iPhone 14 Pro vs. Galaxy S22 Ultra HP Pavilion Plus Planet Crossword Pixel Watch Apple Watch Ultra AirPods Pro 2 iPhone 14 Pro Camera Best Android Phones
Want CNET to notify you of price drops and the latest stories?
No, thank you

Newly spotted asteroid could one day hit Earth, but don't panic

It's on a list of the riskiest space objects spotted so far, but how much should we really worry?

An artistic impression of a near Earth asteroid.
Theodore R. Kareta

A newly discovered asteroid briefly ranked high on the European Space Agency's "risk list" of space objects that have a better than zero chance of hitting Earth.

"2019 SU3 is a new object that entered the top 10 of our risk list in late September, for a possible impact with a 1 in 400 chance of occurring in year 2084," ESA's Planetary Defense Office wrote in its October newsletter. "It's small size of about 15 meters (49 feet) would result in limited consequences even in case of impact."

For a little context, the bolide that exploded over Russia in 2013 was estimated to have been about 20 meters (66 feet) in diameter, and it may have started out even larger before entering our atmosphere.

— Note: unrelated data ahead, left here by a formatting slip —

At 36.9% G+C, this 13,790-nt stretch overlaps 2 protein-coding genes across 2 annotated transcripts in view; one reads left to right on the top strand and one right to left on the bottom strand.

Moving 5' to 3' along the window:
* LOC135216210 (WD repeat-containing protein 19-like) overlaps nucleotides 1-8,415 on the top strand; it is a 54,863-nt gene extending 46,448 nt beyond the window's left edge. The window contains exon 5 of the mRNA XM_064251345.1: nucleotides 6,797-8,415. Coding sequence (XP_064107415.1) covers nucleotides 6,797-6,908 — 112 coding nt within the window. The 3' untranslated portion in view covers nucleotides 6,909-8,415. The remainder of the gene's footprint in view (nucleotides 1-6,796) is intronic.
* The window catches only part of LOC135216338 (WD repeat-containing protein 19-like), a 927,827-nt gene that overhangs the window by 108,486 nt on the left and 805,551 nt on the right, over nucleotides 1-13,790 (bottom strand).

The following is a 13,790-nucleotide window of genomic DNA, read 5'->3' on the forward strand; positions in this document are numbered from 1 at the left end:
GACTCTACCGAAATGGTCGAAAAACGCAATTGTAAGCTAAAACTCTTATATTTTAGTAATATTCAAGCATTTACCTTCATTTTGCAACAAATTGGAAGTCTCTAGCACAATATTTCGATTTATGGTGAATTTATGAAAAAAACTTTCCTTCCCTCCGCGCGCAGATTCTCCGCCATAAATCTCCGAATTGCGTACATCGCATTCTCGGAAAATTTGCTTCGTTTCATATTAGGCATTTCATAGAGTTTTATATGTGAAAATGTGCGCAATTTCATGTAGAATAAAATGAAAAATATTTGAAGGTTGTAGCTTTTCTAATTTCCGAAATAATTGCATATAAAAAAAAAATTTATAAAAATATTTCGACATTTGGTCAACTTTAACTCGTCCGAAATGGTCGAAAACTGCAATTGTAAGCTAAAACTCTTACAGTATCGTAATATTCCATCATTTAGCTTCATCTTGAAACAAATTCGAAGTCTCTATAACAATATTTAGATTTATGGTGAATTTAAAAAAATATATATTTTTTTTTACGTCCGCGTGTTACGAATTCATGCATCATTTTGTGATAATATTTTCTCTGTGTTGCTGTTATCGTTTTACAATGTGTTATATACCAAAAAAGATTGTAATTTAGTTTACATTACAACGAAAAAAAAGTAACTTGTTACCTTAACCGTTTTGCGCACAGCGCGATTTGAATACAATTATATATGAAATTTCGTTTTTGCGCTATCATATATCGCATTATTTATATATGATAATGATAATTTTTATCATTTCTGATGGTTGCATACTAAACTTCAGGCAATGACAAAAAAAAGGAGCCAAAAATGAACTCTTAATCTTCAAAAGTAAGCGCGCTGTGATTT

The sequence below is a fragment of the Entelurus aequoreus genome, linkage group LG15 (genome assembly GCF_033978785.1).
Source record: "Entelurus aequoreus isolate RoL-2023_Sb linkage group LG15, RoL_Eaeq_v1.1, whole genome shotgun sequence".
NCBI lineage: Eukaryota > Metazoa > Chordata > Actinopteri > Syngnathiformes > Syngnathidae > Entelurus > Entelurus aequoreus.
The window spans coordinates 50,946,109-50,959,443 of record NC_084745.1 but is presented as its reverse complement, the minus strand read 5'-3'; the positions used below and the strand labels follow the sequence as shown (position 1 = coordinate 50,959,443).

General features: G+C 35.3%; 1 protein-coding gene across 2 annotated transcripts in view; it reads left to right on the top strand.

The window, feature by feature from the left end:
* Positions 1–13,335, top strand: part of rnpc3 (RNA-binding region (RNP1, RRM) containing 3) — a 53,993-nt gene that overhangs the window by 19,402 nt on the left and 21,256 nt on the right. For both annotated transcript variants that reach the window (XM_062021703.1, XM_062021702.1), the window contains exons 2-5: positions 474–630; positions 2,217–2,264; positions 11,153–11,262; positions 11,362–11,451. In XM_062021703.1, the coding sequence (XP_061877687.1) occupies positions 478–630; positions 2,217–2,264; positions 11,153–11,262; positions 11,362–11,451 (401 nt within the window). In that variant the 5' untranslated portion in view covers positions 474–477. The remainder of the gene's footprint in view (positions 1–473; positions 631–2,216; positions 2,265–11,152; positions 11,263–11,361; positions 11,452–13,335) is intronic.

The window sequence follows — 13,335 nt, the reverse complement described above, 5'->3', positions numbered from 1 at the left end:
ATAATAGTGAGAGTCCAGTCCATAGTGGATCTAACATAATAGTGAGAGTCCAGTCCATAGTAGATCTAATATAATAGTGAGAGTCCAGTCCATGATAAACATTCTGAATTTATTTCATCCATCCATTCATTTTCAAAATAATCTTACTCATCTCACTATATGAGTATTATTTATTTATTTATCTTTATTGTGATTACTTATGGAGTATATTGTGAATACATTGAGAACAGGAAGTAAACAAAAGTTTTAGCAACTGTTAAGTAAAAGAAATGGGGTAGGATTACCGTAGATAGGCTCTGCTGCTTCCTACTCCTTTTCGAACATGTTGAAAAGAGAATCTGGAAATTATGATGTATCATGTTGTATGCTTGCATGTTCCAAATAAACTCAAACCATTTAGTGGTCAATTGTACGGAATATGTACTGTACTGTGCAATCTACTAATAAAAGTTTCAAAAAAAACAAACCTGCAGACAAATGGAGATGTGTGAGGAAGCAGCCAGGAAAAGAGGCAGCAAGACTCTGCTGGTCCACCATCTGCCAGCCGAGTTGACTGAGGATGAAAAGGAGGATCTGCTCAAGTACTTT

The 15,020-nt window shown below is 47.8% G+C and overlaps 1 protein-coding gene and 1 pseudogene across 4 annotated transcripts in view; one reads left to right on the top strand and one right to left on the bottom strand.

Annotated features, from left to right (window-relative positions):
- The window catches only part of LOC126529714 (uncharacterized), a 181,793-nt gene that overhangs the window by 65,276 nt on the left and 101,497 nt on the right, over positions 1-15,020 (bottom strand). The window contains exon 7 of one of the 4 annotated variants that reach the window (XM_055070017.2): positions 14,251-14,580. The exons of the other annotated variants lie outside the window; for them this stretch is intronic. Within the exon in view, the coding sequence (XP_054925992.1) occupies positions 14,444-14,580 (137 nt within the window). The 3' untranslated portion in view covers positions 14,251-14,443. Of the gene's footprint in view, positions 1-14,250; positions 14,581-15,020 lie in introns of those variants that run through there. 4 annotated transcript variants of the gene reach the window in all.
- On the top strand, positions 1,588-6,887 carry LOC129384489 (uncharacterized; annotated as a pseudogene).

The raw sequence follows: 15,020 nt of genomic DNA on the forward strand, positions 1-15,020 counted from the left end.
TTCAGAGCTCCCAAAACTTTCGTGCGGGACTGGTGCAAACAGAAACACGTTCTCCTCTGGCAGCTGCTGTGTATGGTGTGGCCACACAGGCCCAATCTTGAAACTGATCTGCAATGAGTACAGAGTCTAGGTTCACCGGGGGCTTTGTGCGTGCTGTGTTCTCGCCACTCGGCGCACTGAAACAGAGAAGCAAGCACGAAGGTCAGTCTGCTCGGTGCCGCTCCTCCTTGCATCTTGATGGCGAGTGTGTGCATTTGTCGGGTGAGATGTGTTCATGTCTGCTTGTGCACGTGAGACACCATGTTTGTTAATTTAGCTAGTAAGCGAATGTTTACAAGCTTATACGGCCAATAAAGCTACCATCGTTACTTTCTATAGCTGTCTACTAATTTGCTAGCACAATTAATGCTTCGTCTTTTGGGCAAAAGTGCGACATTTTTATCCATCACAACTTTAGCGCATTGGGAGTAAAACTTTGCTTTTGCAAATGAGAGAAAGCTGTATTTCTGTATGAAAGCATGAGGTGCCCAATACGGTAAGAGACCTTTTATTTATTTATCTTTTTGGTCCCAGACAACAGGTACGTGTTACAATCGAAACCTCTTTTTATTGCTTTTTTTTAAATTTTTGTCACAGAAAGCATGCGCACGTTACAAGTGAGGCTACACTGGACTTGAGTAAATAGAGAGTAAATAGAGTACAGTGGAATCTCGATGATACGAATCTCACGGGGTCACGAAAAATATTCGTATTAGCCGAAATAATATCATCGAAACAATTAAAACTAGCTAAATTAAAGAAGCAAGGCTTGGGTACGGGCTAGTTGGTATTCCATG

So if asteroid 2019 SU3 does impact Earth (and a 1 in 400 chance means that's far from likely), it's not a city-killer and it won't send us the way of the dinosaurs, but it could be one of the most significant impacts of the century. 

But after its initial discovery, and more observations, the newfound space rock slid out of the top 10 on the risk list and sits at No. 40 as of this writing.  

Another asteroid discovered earlier this year sits at No. 3 on the list: 2019 DS1 is estimated to be 26 meters (85 feet) wide and has a slightly better than 1 in 800 chance of hitting Earth in 2082.

However, making it on the risk list doesn't actually mean an asteroid is particularly risky. Remember, the list is just a catalog of objects where the chance of impact is greater than zero, but at the moment all the objects on the list have a Palermo Scale value of less than -2. 

You can click the following link to learn all about how the Palermo Scale scores impact hazard. But all you really need to know is that, according to NASA, "actual scale values less than -2 reflect events for which there are no likely consequences."

So for the moment the smartest course of action is probably still to work on scanning the skies for the asteroids we haven't spotted yet, because the one that snuck up on Russia in 2013 hadn't been discovered until that moment.